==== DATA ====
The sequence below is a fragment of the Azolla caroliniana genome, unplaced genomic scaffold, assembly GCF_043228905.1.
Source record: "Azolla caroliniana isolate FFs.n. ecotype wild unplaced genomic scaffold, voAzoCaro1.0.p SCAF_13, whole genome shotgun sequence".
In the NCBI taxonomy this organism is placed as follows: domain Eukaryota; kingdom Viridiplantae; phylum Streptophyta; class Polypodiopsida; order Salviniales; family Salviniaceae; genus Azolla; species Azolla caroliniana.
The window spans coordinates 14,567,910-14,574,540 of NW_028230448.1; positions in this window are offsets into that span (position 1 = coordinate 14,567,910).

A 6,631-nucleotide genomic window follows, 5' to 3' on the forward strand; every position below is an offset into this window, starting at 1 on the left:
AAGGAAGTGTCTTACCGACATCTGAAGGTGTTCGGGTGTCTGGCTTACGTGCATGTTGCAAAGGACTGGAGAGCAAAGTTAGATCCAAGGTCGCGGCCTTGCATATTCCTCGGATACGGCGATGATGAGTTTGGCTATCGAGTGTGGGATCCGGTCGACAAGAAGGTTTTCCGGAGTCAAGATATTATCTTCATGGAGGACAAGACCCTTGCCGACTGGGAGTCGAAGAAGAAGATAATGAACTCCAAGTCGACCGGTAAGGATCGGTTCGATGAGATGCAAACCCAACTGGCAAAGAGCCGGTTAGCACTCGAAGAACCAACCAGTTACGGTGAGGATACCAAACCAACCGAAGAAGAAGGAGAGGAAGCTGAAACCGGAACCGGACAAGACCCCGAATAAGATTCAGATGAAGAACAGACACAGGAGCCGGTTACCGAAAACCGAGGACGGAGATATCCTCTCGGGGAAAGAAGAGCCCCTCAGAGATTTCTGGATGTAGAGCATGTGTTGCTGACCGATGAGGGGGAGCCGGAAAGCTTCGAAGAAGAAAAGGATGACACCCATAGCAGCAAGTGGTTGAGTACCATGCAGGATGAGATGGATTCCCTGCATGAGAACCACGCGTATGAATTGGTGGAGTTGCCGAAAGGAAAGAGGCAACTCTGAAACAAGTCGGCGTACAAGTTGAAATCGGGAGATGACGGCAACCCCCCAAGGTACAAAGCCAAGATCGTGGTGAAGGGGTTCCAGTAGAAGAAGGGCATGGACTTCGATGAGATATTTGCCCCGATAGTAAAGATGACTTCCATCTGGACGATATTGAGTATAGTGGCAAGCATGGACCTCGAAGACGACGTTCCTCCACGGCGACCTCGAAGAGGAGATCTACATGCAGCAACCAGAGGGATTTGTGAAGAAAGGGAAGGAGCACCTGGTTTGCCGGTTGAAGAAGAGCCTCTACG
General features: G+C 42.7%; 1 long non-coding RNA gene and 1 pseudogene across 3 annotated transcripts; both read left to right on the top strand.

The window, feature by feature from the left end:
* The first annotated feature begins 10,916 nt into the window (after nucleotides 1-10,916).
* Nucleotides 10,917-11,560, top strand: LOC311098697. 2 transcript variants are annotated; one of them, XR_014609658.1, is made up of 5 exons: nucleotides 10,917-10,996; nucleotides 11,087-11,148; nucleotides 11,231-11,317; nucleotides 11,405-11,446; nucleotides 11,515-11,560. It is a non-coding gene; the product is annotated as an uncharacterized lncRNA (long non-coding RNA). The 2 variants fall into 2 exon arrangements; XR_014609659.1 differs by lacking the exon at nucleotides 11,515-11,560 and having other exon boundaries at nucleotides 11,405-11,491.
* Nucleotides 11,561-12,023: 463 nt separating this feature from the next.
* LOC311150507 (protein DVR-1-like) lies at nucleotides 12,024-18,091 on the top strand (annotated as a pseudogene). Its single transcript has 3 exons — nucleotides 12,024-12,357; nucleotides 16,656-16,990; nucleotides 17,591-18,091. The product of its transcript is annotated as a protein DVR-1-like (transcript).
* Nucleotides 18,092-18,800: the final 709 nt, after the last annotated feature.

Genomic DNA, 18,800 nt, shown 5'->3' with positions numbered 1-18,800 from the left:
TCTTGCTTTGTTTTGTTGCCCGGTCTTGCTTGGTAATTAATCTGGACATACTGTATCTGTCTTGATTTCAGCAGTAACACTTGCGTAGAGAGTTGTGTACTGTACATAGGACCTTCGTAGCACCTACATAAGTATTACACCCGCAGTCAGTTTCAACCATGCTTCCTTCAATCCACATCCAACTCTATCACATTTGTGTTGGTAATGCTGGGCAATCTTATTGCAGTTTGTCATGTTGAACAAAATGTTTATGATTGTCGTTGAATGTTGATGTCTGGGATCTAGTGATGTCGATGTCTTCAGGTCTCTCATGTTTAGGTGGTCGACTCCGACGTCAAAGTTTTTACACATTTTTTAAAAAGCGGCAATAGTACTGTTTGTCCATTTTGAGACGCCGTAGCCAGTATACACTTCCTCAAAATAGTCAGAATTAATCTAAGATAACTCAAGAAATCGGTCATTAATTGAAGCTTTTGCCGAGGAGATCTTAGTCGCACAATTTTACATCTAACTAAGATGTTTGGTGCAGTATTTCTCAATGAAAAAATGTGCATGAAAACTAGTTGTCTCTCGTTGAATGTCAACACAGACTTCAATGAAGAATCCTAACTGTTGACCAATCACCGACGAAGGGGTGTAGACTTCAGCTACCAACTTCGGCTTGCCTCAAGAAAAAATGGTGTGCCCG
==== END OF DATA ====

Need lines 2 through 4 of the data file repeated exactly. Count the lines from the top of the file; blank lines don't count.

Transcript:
Source record: "Azolla caroliniana isolate FFs.n. ecotype wild unplaced genomic scaffold, voAzoCaro1.0.p SCAF_13, whole genome shotgun sequence".
In the NCBI taxonomy this organism is placed as follows: domain Eukaryota; kingdom Viridiplantae; phylum Streptophyta; class Polypodiopsida; order Salviniales; family Salviniaceae; genus Azolla; species Azolla caroliniana.
The window spans coordinates 14,567,910-14,574,540 of NW_028230448.1; positions in this window are offsets into that span (position 1 = coordinate 14,567,910).